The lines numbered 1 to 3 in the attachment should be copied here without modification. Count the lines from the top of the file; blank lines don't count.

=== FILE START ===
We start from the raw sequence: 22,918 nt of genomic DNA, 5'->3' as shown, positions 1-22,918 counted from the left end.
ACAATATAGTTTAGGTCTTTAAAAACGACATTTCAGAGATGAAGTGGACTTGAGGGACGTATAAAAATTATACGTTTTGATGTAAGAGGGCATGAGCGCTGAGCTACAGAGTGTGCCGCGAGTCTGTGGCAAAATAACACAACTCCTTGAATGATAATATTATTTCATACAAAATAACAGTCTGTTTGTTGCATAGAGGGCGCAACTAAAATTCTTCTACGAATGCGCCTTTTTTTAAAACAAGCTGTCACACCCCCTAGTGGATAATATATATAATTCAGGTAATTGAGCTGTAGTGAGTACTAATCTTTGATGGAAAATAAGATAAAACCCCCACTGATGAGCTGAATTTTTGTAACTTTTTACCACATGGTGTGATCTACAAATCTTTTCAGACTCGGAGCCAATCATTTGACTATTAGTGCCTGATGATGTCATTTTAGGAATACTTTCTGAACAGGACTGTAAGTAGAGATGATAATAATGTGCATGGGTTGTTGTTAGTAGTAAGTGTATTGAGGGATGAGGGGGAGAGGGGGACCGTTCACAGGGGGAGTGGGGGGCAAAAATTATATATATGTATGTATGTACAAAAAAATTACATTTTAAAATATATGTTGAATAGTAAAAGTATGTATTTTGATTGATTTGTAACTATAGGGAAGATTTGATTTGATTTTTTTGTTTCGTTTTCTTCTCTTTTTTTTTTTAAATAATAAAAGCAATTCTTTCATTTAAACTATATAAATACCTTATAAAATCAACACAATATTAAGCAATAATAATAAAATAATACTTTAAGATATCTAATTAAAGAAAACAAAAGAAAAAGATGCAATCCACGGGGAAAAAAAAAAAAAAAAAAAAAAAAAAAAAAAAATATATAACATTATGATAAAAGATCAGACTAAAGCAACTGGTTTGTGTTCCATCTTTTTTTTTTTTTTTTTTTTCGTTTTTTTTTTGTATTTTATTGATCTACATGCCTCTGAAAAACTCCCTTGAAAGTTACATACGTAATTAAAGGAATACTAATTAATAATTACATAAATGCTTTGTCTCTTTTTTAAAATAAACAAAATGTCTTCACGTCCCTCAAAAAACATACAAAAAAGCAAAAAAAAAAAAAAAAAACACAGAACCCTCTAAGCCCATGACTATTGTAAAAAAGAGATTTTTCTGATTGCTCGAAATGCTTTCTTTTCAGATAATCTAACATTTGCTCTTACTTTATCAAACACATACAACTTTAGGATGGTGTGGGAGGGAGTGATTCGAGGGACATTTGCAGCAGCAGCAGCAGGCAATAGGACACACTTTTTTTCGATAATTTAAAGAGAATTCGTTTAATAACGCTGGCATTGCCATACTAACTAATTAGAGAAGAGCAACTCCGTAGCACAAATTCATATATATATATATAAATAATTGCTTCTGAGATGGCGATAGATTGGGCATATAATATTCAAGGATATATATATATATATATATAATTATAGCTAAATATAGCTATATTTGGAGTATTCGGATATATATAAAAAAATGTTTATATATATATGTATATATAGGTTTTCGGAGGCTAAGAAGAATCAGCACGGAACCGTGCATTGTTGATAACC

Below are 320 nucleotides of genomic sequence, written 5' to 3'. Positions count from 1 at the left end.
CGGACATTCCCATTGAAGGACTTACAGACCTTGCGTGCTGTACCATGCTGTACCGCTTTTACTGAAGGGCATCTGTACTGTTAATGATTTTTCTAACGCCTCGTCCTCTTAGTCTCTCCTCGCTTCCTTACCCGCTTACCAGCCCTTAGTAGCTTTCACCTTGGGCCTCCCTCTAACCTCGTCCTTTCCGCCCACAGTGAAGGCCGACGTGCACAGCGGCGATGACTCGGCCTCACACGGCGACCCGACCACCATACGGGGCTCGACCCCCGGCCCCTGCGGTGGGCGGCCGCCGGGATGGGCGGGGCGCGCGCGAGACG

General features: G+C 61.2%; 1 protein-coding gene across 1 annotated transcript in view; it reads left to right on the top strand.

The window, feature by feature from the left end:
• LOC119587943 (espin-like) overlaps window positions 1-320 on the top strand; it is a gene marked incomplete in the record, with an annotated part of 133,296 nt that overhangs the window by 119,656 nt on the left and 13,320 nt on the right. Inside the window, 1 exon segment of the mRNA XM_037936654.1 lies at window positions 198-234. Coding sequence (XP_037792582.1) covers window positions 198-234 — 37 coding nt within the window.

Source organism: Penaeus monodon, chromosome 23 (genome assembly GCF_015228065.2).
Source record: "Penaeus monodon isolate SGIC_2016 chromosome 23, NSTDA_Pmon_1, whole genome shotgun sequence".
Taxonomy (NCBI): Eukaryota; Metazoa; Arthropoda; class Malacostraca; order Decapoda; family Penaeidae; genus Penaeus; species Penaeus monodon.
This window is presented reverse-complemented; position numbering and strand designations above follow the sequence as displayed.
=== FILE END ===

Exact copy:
We start from the raw sequence: 22,918 nt of genomic DNA, 5'->3' as shown, positions 1-22,918 counted from the left end.
ACAATATAGTTTAGGTCTTTAAAAACGACATTTCAGAGATGAAGTGGACTTGAGGGACGTATAAAAATTATACGTTTTGATGTAAGAGGGCATGAGCGCTGAGCTACAGAGTGTGCCGCGAGTCTGTGGCAAAATAACACAACTCCTTGAATGATAATATTATTTCATACAAAATAACAGTCTGTTTGTTGCATAGAGGGCGCAACTAAAATTCTTCTACGAATGCGCCTTTTTTTAAAACAAGCTGTCACACCCCCTAGTGGATAATATATATAATTCAGGTAATTGAGCTGTAGTGAGTACTAATCTTTGATGGAAAATAAGATAAAACCCCCACTGATGAGCTGAATTTTTGTAACTTTTTACCACATGGTGTGATCTACAAATCTTTTCAGACTCGGAGCCAATCATTTGACTATTAGTGCCTGATGATGTCATTTTAGGAATACTTTCTGAACAGGACTGTAAGTAGAGATGATAATAATGTGCATGGGTTGTTGTTAGTAGTAAGTGTATTGAGGGATGAGGGGGAGAGGGGGACCGTTCACAGGGGGAGTGGGGGGCAAAAATTATATATATGTATGTATGTACAAAAAAATTACATTTTAAAATATATGTTGAATAGTAAAAGTATGTATTTTGATTGATTTGTAACTATAGGGAAGATTTGATTTGATTTTTTTGTTTCGTTTTCTTCTCTTTTTTTTTTTAAATAATAAAAGCAATTCTTTCATTTAAACTATATAAATACCTTATAAAATCAACACAATATTAAGCAATAATAATAAAATAATACTTTAAGATATCTAATTAAAGAAAACAAAAGAAAAAGATGCAATCCACGGGGAAAAAAAAAAAAAAAAAAAAAAAAAAAAAAAAATATATAACATTATGATAAAAGATCAGACTAAAGCAACTGGTTTGTGTTCCATCTTTTTTTTTTTTTTTTTTTTCGTTTTTTTTTTGTATTTTATTGATCTACATGCCTCTGAAAAACTCCCTTGAAAGTTACATACGTAATTAAAGGAATACTAATTAATAATTACATAAATGCTTTGTCTCTTTTTTAAAATAAACAAAATGTCTTCACGTCCCTCAAAAAACATACAAAAAAGCAAAAAAAAAAAAAAAAAACACAGAACCCTCTAAGCCCATGACTATTGTAAAAAAGAGATTTTTCTGATTGCTCGAAATGCTTTCTTTTCAGATAATCTAACATTTGCTCTTACTTTATCAAACACATACAACTTTAGGATGGTGTGGGAGGGAGTGATTCGAGGGACATTTGCAGCAGCAGCAGCAGGCAATAGGACACACTTTTTTTCGATAATTTAAAGAGAATTCGTTTAATAACGCTGGCATTGCCATACTAACTAATTAGAGAAGAGCAACTCCGTAGCACAAATTCATATATATATATATAAATAATTGCTTCTGAGATGGCGATAGATTGGGCATATAATATTCAAGGATATATATATATATATATATAATTATAGCTAAATATAGCTATATTTGGAGTATTCGGATATATATAAAAAAATGTTTATATATATATGTATATATAGGTTTTCGGAGGCTAAGAAGAATCAGCACGGAACCGTGCATTGTTGATAACC

Below are 320 nucleotides of genomic sequence, written 5' to 3'. Positions count from 1 at the left end.